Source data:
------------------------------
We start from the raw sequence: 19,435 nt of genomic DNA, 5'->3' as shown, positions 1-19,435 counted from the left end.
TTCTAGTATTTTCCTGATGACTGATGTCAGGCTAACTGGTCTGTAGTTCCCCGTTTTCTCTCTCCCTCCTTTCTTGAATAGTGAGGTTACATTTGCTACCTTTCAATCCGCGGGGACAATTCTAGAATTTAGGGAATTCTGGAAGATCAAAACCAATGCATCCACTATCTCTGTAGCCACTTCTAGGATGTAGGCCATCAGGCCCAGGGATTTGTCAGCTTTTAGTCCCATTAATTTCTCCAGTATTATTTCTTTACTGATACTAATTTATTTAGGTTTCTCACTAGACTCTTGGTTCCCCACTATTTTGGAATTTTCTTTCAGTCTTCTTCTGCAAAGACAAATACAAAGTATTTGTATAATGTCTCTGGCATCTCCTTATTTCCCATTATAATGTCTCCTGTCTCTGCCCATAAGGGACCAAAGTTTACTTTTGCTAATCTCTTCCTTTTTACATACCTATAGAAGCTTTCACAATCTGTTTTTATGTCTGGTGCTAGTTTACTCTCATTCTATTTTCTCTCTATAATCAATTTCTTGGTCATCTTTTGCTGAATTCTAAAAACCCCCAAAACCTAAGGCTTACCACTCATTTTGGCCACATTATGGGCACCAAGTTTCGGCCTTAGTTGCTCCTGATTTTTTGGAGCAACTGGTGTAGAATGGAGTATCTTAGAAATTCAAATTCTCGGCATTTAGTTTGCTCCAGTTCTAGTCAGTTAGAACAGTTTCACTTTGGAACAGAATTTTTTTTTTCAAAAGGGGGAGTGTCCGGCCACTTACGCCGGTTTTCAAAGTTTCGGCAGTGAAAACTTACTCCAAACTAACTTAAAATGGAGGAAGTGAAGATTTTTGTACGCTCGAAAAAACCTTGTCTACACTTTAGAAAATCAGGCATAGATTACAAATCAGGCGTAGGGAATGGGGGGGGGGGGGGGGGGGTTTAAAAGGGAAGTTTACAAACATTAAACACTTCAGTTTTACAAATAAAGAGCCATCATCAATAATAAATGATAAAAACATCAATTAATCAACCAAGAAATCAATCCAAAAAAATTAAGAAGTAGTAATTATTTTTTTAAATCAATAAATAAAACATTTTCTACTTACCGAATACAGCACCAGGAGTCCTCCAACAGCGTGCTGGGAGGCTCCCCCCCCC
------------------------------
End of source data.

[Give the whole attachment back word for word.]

We start from the raw sequence: 19,435 nt of genomic DNA, 5'->3' as shown, positions 1-19,435 counted from the left end.
TTCTAGTATTTTCCTGATGACTGATGTCAGGCTAACTGGTCTGTAGTTCCCCGTTTTCTCTCTCCCTCCTTTCTTGAATAGTGAGGTTACATTTGCTACCTTTCAATCCGCGGGGACAATTCTAGAATTTAGGGAATTCTGGAAGATCAAAACCAATGCATCCACTATCTCTGTAGCCACTTCTAGGATGTAGGCCATCAGGCCCAGGGATTTGTCAGCTTTTAGTCCCATTAATTTCTCCAGTATTATTTCTTTACTGATACTAATTTATTTAGGTTTCTCACTAGACTCTTGGTTCCCCACTATTTTGGAATTTTCTTTCAGTCTTCTTCTGCAAAGACAAATACAAAGTATTTGTATAATGTCTCTGGCATCTCCTTATTTCCCATTATAATGTCTCCTGTCTCTGCCCATAAGGGACCAAAGTTTACTTTTGCTAATCTCTTCCTTTTTACATACCTATAGAAGCTTTCACAATCTGTTTTTATGTCTGGTGCTAGTTTACTCTCATTCTATTTTCTCTCTATAATCAATTTCTTGGTCATCTTTTGCTGAATTCTAAAAACCCCCAAAACCTAAGGCTTACCACTCATTTTGGCCACATTATGGGCACCAAGTTTCGGCCTTAGTTGCTCCTGATTTTTTGGAGCAACTGGTGTAGAATGGAGTATCTTAGAAATTCAAATTCTCGGCATTTAGTTTGCTCCAGTTCTAGTCAGTTAGAACAGTTTCACTTTGGAACAGAATTTTTTTTTTCAAAAGGGGGAGTGTCCGGCCACTTACGCCGGTTTTCAAAGTTTCGGCAGTGAAAACTTACTCCAAACTAACTTAAAATGGAGGAAGTGAAGATTTTTGTACGCTCGAAAAAACCTTGTCTACACTTTAGAAAATCAGGCATAGATTACAAATCAGGCGTAGGGAATGGGGGGGGGGGGGGGGGGGTTTAAAAGGGAAGTTTACAAACATTAAACACTTCAGTTTTACAAATAAAGAGCCATCATCAATAATAAATGATAAAAACATCAATTAATCAACCAAGAAATCAATCCAAAAAAATTAAGAAGTAGTAATTATTTTTTTAAATCAATAAATAAAACATTTTCTACTTACCGAATACAGCACCAGGAGTCCTCCAACAGCGTGCTGGGAGGCTCCCCCCCCC